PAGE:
BOSTON -- It is 6:14 on a pure New England evening -- too late for summer's heat, too soon for autumn's chill -- when Jose Canseco clomps up the steps of the third-base dugout at Fenway Park, the last of 38 Oakland Athletics players and coaches to reach the playing field. He is hit with a bomb of juvenile caterwauling, such as might precede New Kids on the Block launching into a concert or, to hear it another way, Ravashing Rick Rude climbing through the ropes. His teammates glance furtively, and return to their work.
Canseco stops first and shakes hands with Dave Boutin, a wheelchair-bound 21-year-old. "Hi, Dave, Jose Canseco," he says before signing a small crate of items for Boutin, including three caps, an authentic jersey, dozens of baseball cards and a poster. Meanwhile, at the rail between the dugout and home plate, the throng is 10-deep, pressed against the wall, waving paraphernalia at Canseco. He turns toward them to oblige. "This," a security guard said, "presents a unique problem."
All the while they wave pens and markers and Canseco makes his way from one end to the other. The big kids -- the bald ones -- try to stick a hand through beneath a child's arm, as if to mix embarrassment with worship. It all ends in time for Canseco to hit, which, lord knows, he needs to do at this point, with his one home run in 24 games and his batting average having free fallen from .320 to the mid-.280s in less than two months.
Dave Stewart, the reliable pitcher whose four consecutive 20-win seasons and unfailing professionalism form much of the substance of the world champion A's, has seen this movie, too. He has seen Canseco hit home runs of indescribable dimensions, seen him work crowds in every American League city, seen him spout bombast to a writer, only to sulk at seeing it in print the next day.
"He's the one player who's always got something, from day to day, that causes him not to be into the game," Stewart said. "When he's into the game, it's great to have him on your ballclub. But so many things interfere with him performing at his best. He never goes into a game undistracted."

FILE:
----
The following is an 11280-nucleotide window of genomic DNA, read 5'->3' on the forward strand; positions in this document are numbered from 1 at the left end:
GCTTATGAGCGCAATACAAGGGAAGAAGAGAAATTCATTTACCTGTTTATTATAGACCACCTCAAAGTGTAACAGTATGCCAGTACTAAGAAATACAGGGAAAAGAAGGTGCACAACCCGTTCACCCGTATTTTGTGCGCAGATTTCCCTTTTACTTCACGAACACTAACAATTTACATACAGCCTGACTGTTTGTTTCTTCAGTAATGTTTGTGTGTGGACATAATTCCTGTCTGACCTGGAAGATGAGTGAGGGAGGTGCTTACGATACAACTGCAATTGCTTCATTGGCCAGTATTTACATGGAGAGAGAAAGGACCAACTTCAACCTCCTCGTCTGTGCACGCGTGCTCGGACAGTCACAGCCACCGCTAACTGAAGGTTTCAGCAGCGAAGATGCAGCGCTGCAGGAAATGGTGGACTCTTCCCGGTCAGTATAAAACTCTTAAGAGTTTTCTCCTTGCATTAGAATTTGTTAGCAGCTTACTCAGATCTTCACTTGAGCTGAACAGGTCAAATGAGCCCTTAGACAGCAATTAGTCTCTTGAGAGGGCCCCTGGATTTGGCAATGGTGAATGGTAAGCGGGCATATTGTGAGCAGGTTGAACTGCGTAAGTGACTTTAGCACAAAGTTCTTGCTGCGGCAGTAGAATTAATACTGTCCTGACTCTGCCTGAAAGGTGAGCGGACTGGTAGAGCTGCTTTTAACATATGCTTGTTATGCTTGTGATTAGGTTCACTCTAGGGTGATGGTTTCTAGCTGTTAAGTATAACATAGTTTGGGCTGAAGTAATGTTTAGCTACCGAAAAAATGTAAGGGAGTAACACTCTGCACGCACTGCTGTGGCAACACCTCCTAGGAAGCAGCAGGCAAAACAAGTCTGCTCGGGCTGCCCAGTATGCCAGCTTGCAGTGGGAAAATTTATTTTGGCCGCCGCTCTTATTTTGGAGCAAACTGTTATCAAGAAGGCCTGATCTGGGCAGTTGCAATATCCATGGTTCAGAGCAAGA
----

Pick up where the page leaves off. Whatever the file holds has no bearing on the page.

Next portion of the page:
Carney Lansford, the A's veteran third baseman, said: "Jose has to go out and do his job, baseball-wise, be a little less obliging. You're getting paid to play baseball, you're not getting paid to sign autographs or do interviews. When you play 162 games a year, the thing you have to do most is stay mentally and physically fresh. You can get burned out very easily."
Ah, if only they understood. Jose Canseco is different from them. Not different only in the Gatsby sense -- richer, by millions, even than his wealthy teammates -- but different in the sense that he plays a different game and lives in a world that is different from everybody else's in his sport. Perhaps Michael Jordan would understand. Or Magic Johnson. Sure, Michael and Magic. They would understand. Joe Montana, too. They would know what it will be like this week when the postseason begins and the spotlight shines brightest.
It is not just the $23.5 million contract that pays him $5.5 million this season alone and makes him richer than any player in the game (and richer, too, than several midwestern states). It is not just the numbers -- past, present and future -- such as 40-40, 50-50 and whatever-whatever. It is not just the hair, the eyes, the chest, the arms. It is not just 1-900-ASK-JOSE or a secluded house in the hills or the beautiful wife or the past problems with fast cars and loaded guns. It is all of these.
'What will people remember me for?" Canseco said, repeating a question. "The most memorable thing is that I was a trend-setter. I was someone who set the standards for the future. I was someone who wasn't afraid to voice his opinion, who lived through all the criticism. I was exciting to watch. Someone who, if he had to be replaced, would be very difficult to replace.
"To me," he said, "this whole game is going Hollywood. Fans want to have a good time; they won't want to go to the ballpark if none of the players are known. So what if a guy hits a home run? We don't know him. They want to see Canseco. He keeps them entertained. Whether they want to boo him or cheer him, they get into the game."
Tough work, you understand, to take the game of baseball and carry it into the 21st century all by yourself.
Talent started all of this. Canseco is 6 feet 3, 230 pounds, meaty and sculpted at the same time. "Best bat speed I've ever seen," said A's hitting coach Merv Rettenmund, repeating an assessment he has offered many times. Willie Randolph, the venerable former New York Yankee and current Athletic, said: "He misses balls and has them go out. Reggie could do that, but Reggie was just force, as strong as an ox. He didn't have nearly the bat speed that Jose does."